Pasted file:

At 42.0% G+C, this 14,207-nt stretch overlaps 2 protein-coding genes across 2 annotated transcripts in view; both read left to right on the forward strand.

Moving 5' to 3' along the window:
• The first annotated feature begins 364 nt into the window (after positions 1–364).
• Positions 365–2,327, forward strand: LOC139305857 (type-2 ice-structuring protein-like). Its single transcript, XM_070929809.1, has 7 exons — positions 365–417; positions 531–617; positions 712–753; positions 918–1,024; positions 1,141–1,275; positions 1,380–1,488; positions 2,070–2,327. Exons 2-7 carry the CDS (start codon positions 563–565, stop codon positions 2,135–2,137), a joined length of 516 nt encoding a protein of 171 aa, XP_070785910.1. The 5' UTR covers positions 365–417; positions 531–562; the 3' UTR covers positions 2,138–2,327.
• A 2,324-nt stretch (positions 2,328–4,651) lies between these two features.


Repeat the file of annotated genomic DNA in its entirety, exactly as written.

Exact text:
At 42.0% G+C, this 14,207-nt stretch overlaps 2 protein-coding genes across 2 annotated transcripts in view; both read left to right on the forward strand.

Moving 5' to 3' along the window:
• The first annotated feature begins 364 nt into the window (after positions 1–364).
• Positions 365–2,327, forward strand: LOC139305857 (type-2 ice-structuring protein-like). Its single transcript, XM_070929809.1, has 7 exons — positions 365–417; positions 531–617; positions 712–753; positions 918–1,024; positions 1,141–1,275; positions 1,380–1,488; positions 2,070–2,327. Exons 2-7 carry the CDS (start codon positions 563–565, stop codon positions 2,135–2,137), a joined length of 516 nt encoding a protein of 171 aa, XP_070785910.1. The 5' UTR covers positions 365–417; positions 531–562; the 3' UTR covers positions 2,138–2,327.
• A 2,324-nt stretch (positions 2,328–4,651) lies between these two features.